The State of SEO Copywriting in 2017

Among all the different types of marketing out there today, I think that search engine optimization (or SEO) marketing and copywriting are the most misunderstood. Ironically, they’re also the type of marketing that many people think they know a lot about.

The field of SEO marketing has been around for awhile now, and it has changed drastically since the words Google and Yahoo first became part of the lexicon two decades ago. In fact, SEO marketing changes so fast that the successful SEO marketers I know never sit still when it comes to staying abreast of the latest SEO trends and developments.

One of these successful SEO marketers is SEO and PPC freelancer Jenny Munn. I talked to Jenny recently to get the scoop on what’s happening in the world of SEO marketing, specifically as it relates to SEO copywriting.

Question: In what ways has SEO copywriting changed the most recently?

Jenny: SEO copywriting hasn’t changed much in the past year or two, but compared to 5 to 10 years ago, it’s night and day different (thank goodness!). Back then, SEO copywriting was so formulaic — who remembers keyword density? — and icky.

Today, SEO copywriting means adhering to some basic foundational principles. Beyond this, the authority, quality, substance, creativity, personality and context to the copy matter more than ever. We’re past Google rewarding bad SEO copywriting, which means bad practices like keyword stuffing and link schemes for the most part have faded out. I still see bad practices, but they’re thankfully few and far between. It’s just not worth it to try and get away with anything that crosses the line anymore.

Not only are Google’s algorithms very sophisticated, but Google is making it easier for people to “out” you and report websites for spam or paid link schemes. Also, Google is taking into account so many other metrics that indicate whether a site is truly high quality or not. The bottom line is that gimmicky tricks turn readers off and the metrics will reflect that accordingly.

Question: What are some of the most common SEO copywriting mistakes you see marketers making today?

Jenny: Mostly, I see marketers who generate blah, generic copy and wonder why they aren’t getting results. Gone are the days when you could pay a generalist writer to do some basic research, draft a blog post and hope it ranks well. The marketers who get the best results employ thought leaders to make sure their copy says something different and authoritative and stands out.

Also, a little personality in your content goes a long way. In today’s world of instant gratification, nobody’s going to stick around and read something that is boring.

Oh, one more huge mistake I’m surprised to still see today: Many marketers are just guessing at their keywords and making them up. They would be so much more empowered if they knew how to work their way around the data and reports in Google Analytics and Google Search Console, especially the SEO and traffic reports. They’d be able to find great keywords to create content around, as well as report back what’s working and what’s not.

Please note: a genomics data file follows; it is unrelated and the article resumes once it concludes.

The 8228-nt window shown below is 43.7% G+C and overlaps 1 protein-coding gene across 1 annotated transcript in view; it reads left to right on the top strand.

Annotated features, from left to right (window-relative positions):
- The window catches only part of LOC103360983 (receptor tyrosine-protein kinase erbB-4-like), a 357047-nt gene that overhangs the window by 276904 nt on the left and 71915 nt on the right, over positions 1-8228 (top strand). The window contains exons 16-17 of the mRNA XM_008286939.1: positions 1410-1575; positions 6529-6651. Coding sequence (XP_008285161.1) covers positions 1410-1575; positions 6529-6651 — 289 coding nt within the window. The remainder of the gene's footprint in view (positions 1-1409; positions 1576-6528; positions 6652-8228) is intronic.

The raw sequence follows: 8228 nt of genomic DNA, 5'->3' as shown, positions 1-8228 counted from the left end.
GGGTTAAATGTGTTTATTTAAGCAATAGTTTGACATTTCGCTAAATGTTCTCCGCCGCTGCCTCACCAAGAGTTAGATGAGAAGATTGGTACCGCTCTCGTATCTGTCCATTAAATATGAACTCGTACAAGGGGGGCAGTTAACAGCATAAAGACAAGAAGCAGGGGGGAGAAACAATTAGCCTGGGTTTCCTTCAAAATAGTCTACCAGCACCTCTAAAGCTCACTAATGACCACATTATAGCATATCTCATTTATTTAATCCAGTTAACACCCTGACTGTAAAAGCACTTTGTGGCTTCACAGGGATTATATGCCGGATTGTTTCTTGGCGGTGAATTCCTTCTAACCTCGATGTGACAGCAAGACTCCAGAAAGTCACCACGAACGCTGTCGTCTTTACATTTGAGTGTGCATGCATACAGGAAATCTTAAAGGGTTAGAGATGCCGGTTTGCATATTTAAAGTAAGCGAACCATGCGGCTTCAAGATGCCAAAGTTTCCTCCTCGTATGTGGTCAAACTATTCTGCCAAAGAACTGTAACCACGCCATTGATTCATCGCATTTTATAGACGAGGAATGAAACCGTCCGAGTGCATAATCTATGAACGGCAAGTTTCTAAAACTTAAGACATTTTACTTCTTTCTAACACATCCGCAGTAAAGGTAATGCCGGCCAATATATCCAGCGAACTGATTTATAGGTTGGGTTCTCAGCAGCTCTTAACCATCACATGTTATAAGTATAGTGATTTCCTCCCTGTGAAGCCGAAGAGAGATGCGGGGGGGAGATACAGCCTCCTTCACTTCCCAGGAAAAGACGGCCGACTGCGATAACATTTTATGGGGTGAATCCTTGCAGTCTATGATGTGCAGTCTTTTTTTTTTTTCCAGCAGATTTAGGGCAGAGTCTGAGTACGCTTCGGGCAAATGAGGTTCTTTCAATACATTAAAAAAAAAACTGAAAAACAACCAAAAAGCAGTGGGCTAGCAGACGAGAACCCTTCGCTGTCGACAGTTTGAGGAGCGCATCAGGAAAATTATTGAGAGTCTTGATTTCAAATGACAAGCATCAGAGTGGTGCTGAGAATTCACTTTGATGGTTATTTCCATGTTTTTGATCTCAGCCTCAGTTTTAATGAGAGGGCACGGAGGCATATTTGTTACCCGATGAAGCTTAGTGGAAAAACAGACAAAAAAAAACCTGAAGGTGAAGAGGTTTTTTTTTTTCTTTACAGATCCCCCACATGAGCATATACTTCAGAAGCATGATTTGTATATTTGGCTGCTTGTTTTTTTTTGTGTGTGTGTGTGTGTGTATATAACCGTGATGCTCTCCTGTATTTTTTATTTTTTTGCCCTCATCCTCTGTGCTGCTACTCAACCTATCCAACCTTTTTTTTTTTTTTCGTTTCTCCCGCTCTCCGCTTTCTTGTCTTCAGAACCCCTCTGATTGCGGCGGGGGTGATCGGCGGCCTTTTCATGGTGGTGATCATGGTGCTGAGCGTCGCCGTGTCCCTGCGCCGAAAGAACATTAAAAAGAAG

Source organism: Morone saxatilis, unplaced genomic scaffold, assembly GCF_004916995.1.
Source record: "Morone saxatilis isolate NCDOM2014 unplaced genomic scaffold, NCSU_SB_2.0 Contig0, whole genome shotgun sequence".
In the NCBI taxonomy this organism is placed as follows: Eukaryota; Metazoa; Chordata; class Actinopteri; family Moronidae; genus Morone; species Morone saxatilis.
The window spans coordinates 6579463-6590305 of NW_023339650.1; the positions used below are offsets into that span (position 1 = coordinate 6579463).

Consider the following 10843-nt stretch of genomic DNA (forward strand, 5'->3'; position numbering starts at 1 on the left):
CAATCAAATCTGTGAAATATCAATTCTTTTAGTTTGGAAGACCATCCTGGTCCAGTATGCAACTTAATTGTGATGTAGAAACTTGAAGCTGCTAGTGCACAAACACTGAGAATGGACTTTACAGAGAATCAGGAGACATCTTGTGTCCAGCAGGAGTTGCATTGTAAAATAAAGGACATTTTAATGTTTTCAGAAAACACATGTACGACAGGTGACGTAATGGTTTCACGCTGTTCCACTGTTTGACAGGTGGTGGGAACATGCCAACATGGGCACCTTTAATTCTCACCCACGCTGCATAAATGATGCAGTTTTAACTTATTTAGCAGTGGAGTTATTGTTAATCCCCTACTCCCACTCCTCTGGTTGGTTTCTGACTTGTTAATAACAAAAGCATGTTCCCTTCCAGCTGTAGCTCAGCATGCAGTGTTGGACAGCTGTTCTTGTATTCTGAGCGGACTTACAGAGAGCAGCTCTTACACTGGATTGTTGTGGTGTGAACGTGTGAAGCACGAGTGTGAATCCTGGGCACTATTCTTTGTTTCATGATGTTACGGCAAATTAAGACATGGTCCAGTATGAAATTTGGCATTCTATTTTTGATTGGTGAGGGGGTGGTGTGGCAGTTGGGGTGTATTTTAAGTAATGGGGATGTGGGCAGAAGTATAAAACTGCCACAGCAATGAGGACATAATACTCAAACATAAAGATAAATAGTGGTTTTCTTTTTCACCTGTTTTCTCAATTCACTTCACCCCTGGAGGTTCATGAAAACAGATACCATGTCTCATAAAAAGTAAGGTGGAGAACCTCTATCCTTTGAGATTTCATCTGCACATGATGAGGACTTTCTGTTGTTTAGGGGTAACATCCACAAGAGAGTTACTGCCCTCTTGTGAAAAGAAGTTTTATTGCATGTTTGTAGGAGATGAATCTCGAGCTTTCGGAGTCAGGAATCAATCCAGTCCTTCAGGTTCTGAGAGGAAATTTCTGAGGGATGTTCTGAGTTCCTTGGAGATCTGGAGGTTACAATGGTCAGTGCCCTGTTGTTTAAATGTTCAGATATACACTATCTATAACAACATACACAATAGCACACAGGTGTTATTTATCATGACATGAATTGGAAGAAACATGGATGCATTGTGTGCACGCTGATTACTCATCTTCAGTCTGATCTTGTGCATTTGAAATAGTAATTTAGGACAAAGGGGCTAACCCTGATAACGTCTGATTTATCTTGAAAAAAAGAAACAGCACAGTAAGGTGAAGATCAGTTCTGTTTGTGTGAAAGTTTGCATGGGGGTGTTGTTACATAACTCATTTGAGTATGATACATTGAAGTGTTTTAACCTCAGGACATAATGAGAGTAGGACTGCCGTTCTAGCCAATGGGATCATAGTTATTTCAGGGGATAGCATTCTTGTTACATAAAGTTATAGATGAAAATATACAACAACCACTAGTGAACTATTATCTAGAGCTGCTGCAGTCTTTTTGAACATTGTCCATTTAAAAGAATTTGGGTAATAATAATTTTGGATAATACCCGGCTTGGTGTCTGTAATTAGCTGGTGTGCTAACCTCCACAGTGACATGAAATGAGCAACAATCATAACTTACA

Question: What are some common misconceptions about SEO copywriting that many marketers have?

Jenny: One of the biggest is that Google is still a mystery and it changes all the time. At this point, it’s not necessarily a mystery what Google wants and which types of sites rank high. Consistently doing the right SEO activities that improve results on a month-to-month basis is the much harder part.

SEO copywriting is a critical skill, but there are many more things at play nowadays that contribute to how high you can get your content to rank on your own. There are more than 200 signals that contribute to the complex business of search engine ranking.

Question: What are a few of your top tips for SEO copywriting?

Jenny: Marketers should stay informed about the other factors besides SEO copywriting that contribute to high rankings — things like social media, link-building and technical architecture. Even if you’re not the tactical person doing these things, it helps to have a basic understanding of the other parts of SEO.

I also recommend specializing in a niche or industry if you can. You’ll get much better results if you can write with authority on a topic and be able to optimize the content and select appropriate keywords.

Finally, remember that the basics are still the basics. Don’t forget to write thoughtful and keyword-rich title tags and meta descriptions; to optimize your images, videos and media; to use keyword variations, format your copy, link internally and use subheads to break up the copy. And above all, don’t forget to include a call to action.

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